Editor's Note: For more insight, view the full videotaped teardown analysis by clicking "Video: Inside iPhone 3G"
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Commack, NY -- Aside from some very surprising component choices in key parts of the up-graded communications section, as well as some software improvements and some basic design tweaks, the old adage 'if it ain't broke, don't fix it' has clearly shaped the design of the iPhone 3G, the follow-up to Apple's phenomenally successful launch of the iPhone line of handsets.
"It's incrementalism at play," said David Carey, president of teardown specialist Portelligent. "They learned a bit from their 'Touch' solution and replaced two boards with one."
Instead of trying to reinvent the device, Apple focused on enhancing the user experience and expanding its fan base. It has done this by not only expanding its geographical footprint and speeding up its wireless connection, but also through the iPhone applications development network. Clearly one of the bigger stories behind the 3G launch, the developer program will see Apple providing resources, real-time testing and distribution, to accelerate the delivery of more diverse applications to the consumer.
The success of that program will be determined over the coming months, but for those consumers with an iPhone 3G in hand, there will be little to 'oooh' and 'aaah' about, aside from the 3G data rates, where available.
From the outside, the phone looks very much the same, except for a plastic backing and a move away from a recessed headphone jack to a flush connector. It has the same look and feel and the same 2 Mpixel camera feature. That said, it does add built-in GPS capability and MobileME application software.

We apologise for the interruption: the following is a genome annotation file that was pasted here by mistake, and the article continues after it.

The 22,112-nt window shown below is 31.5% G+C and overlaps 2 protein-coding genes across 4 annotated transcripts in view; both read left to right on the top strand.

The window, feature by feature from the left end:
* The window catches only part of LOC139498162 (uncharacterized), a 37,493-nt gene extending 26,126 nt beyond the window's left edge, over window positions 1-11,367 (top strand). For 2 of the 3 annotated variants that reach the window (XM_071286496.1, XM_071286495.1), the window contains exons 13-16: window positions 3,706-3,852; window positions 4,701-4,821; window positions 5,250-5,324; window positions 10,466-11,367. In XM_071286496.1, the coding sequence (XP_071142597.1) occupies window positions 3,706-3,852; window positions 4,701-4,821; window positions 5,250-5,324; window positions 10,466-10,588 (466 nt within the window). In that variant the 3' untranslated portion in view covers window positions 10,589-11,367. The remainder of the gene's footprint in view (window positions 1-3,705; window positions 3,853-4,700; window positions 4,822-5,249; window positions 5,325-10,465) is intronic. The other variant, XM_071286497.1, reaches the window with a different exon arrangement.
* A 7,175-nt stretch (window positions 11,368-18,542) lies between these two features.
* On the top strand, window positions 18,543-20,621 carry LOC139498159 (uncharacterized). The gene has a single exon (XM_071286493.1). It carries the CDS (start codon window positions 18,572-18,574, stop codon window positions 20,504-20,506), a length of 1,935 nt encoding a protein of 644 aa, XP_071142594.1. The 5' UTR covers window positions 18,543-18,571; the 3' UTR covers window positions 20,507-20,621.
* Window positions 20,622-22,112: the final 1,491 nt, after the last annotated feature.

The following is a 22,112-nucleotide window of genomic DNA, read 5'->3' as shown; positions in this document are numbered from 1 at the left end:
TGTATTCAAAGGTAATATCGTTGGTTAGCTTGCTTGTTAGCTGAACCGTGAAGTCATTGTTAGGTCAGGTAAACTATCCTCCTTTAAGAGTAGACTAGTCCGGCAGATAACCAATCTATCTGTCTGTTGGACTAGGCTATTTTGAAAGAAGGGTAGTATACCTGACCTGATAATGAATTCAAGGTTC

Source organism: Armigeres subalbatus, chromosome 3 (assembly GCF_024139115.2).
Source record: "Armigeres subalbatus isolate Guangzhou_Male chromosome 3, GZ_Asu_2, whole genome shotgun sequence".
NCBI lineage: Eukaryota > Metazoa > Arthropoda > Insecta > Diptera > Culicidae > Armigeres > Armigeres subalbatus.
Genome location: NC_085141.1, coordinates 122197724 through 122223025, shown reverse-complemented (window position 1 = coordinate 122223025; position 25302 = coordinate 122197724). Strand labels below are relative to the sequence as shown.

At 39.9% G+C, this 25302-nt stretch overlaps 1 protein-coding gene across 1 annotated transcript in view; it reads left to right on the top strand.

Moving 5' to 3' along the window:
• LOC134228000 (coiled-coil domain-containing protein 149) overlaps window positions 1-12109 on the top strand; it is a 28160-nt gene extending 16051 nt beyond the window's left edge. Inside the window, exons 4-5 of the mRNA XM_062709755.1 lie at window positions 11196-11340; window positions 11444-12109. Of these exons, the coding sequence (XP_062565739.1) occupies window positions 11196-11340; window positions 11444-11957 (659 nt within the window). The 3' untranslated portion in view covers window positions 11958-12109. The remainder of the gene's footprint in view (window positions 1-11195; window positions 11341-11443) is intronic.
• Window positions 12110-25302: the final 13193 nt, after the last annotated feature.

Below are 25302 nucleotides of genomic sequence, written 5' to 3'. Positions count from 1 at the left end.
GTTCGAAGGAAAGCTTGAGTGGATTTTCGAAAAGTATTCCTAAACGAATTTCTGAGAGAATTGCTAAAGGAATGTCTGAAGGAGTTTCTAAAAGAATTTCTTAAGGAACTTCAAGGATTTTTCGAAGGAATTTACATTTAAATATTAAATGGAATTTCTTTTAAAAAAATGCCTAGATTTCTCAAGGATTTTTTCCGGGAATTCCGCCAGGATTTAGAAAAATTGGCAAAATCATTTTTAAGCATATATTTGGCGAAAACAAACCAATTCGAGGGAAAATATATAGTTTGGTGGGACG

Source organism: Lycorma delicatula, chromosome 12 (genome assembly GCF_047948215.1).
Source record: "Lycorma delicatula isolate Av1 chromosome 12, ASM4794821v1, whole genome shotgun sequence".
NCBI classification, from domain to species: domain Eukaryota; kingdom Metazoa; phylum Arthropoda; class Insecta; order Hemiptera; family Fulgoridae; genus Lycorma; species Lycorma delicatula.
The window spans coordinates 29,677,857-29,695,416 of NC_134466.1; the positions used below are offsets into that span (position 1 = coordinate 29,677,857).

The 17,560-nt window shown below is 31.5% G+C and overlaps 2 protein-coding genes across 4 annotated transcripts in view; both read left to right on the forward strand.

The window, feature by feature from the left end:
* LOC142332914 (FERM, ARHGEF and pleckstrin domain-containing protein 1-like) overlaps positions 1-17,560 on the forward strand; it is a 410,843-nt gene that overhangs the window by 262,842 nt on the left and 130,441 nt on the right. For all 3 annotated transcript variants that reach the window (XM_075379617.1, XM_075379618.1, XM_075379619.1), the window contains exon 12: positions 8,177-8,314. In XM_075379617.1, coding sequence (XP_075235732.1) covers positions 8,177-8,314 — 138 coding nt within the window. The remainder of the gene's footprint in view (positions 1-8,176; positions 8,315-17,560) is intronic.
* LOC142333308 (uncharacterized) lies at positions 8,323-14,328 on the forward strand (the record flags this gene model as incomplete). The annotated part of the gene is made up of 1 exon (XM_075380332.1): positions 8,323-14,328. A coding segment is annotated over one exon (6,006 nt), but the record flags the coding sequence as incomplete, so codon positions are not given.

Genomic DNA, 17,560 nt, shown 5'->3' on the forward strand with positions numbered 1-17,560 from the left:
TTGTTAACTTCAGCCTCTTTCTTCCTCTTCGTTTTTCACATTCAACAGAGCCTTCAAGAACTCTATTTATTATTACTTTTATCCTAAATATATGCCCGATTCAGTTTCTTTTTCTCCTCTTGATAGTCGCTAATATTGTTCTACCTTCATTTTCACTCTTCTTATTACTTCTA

Diving Under the Hood, analysts from Portelligent, as well as TechOnline and Semiconductor Insights, were taken aback by the strength of Infineon's wins in the 3G communications portion, as well as the inclusion of TriQuint for three front-end modules.
"Infineon clearly made their mark on this board with four key design wins," said Allan Yogasingam, a TechOnline technology analyst. "And TriQuint really came from left field with their win their modules. I didn't see a single press-release or speculative article hinting at a relationship between the two companies. In today's internet world, that's a tough thing to keep under wraps."
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As previously reported, TriQuint provides three power-amplifier (PA) front-end modules, the first is the TQM676021, which is an integrated 3-V linear UMTS Band 1 power amplifier (PA), duplexer and transmit filter module, with output power detector. It supports HSUPA operation with transmission data-rates up to 10 Mbits/s. Next is the TQM666022, a similar device, but for Band 2 operation. Finally comes the TQM616035 WCDMA/HSUPA PA-duplexer module for Band 5 and 6 (no datasheet available).
Moving up the signal chain, Infineon won big. It supplies the UMTS transceiver, suspected to be the PMB 6952 (UPDATE: this 121-ball BGA is actually a two-chip device, combining a PMB 6272 GSM/EDGE device from the original iPhone and the WCDMA PMB 5701), as well as the baseband processor, which is actually a two-chip module in a single package. The first chip is the X-Gold 208 (PMB 8877), which caters to GSM/GPRS/EDGE waveforms. The second chip is marked the PMB 8802 and is suspected to be the WCDMA/HSDPA accelerator for 3G. While there's still some debate as to whether this combo package with Apple markings may in fact be Infineon's XGold 608 (PMB 8878), which Quirk and Yogasingam expected to see, that chip has as yet not become available to verify under Semiconductor Insights' microscope.
In any case, that it's broken into two chips is surprising," said Carey, given that both Nokia and Qualcomm have integrated both functions it into a monolithic die. However, there may be more to the decision than design choice. "We suspect the second die has something to do with one of the InterDigital patents," said Yogasingam, referring to an Apple, InterDigital patent agreement last year.
The baseband's support memory comes courtesy of Numonyx, the Intel/STMicro spin-off. It includes 16 Mbytes of NOR flash and 8 Mbytes of pseudo-SRAM (PF38F3050M0Y0CE).
Rounding out the communications function is the Skyworks SKY77340 824- to 915-MHz quad-band GSM/EDGE amplifier module, the same part used in the original iPhone.